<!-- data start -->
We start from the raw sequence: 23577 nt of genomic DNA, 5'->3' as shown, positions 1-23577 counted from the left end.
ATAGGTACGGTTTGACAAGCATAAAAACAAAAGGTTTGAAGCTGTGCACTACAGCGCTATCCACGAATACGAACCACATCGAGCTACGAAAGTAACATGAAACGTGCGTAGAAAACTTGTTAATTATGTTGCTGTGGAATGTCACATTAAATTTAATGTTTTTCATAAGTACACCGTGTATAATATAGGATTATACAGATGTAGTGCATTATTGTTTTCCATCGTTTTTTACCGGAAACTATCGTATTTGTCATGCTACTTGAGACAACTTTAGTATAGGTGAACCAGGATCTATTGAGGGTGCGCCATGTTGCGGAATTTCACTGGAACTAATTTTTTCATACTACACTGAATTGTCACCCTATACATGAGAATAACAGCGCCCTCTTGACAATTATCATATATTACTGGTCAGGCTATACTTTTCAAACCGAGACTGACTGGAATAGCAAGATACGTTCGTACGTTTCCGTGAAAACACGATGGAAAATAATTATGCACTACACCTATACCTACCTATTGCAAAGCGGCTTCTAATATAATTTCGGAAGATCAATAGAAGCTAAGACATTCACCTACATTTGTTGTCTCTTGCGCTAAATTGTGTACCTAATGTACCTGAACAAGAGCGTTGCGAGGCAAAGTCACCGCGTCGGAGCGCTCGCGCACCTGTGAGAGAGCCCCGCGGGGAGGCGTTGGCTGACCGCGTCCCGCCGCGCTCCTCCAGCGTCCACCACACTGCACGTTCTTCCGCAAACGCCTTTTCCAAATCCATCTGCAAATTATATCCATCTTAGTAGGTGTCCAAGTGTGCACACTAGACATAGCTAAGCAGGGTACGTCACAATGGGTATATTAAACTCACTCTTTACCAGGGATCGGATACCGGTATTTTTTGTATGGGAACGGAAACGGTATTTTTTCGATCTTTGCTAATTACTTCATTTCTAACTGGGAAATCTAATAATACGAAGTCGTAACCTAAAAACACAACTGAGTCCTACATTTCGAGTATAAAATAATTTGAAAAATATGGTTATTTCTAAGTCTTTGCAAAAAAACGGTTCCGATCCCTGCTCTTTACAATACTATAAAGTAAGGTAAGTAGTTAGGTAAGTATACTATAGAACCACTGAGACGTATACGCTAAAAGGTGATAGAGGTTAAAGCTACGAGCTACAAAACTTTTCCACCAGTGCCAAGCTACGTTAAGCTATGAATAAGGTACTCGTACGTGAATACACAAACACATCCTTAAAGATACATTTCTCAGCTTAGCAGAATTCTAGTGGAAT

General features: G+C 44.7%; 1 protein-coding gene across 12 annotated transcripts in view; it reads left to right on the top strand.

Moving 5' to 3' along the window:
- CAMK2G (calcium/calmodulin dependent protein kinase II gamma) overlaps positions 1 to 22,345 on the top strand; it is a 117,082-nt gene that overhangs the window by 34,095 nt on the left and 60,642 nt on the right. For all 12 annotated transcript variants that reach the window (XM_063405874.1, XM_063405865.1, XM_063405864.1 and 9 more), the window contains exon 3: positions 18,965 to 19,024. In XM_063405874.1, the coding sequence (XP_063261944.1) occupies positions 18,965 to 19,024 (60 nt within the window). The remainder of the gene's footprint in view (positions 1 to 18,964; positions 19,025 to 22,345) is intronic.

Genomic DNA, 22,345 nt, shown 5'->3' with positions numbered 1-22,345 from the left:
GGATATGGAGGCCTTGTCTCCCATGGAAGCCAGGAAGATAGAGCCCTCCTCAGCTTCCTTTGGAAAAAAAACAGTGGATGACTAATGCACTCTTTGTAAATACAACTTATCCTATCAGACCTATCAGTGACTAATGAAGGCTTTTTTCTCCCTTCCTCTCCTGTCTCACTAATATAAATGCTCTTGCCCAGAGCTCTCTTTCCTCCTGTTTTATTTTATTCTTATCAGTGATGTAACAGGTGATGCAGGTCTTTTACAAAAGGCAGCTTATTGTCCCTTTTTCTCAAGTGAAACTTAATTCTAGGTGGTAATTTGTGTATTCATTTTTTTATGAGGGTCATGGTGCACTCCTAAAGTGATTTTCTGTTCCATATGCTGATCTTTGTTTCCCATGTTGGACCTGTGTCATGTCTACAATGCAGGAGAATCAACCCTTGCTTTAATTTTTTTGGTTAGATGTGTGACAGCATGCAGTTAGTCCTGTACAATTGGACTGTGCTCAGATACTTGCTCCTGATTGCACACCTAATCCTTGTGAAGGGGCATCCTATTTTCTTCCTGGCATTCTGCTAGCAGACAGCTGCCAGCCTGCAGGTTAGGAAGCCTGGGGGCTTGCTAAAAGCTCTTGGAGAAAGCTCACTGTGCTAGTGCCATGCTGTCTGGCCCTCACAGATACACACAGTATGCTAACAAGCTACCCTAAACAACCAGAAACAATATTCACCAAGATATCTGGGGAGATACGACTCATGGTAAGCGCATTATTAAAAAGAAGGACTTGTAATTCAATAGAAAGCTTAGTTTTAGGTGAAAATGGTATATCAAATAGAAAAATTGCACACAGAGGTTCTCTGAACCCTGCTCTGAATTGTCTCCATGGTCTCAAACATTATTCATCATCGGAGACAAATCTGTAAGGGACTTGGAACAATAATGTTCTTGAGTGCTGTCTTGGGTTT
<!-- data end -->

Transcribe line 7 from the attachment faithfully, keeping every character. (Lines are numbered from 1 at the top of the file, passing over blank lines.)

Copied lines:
GGATATGGAGGCCTTGTCTCCCATGGAAGCCAGGAAGATAGAGCCCTCCTCAGCTTCCTTTGGAAAAAAAACAGTGGATGACTAATGCACTCTTTGTAAATACAACTTATCCTATCAGACCTATCAGTGACTAATGAAGGCTTTTTTCTCCCTTCCTCTCCTGTCTCACTAATATAAATGCTCTTGCCCAGAGCTCTCTTTCCTCCTGTTTTATTTTATTCTTATCAGTGATGTAACAGGTGATGCAGGTCTTTTACAAAAGGCAGCTTATTGTCCCTTTTTCTCAAGTGAAACTTAATTCTAGGTGGTAATTTGTGTATTCATTTTTTTATGAGGGTCATGGTGCACTCCTAAAGTGATTTTCTGTTCCATATGCTGATCTTTGTTTCCCATGTTGGACCTGTGTCATGTCTACAATGCAGGAGAATCAACCCTTGCTTTAATTTTTTTGGTTAGATGTGTGACAGCATGCAGTTAGTCCTGTACAATTGGACTGTGCTCAGATACTTGCTCCTGATTGCACACCTAATCCTTGTGAAGGGGCATCCTATTTTCTTCCTGGCATTCTGCTAGCAGACAGCTGCCAGCCTGCAGGTTAGGAAGCCTGGGGGCTTGCTAAAAGCTCTTGGAGAAAGCTCACTGTGCTAGTGCCATGCTGTCTGGCCCTCACAGATACACACAGTATGCTAACAAGCTACCCTAAACAACCAGAAACAATATTCACCAAGATATCTGGGGAGATACGACTCATGGTAAGCGCATTATTAAAAAGAAGGACTTGTAATTCAATAGAAAGCTTAGTTTTAGGTGAAAATGGTATATCAAATAGAAAAATTGCACACAGAGGTTCTCTGAACCCTGCTCTGAATTGTCTCCATGGTCTCAAACATTATTCATCATCGGAGACAAATCTGTAAGGGACTTGGAACAATAATGTTCTTGAGTGCTGTCTTGGGTTT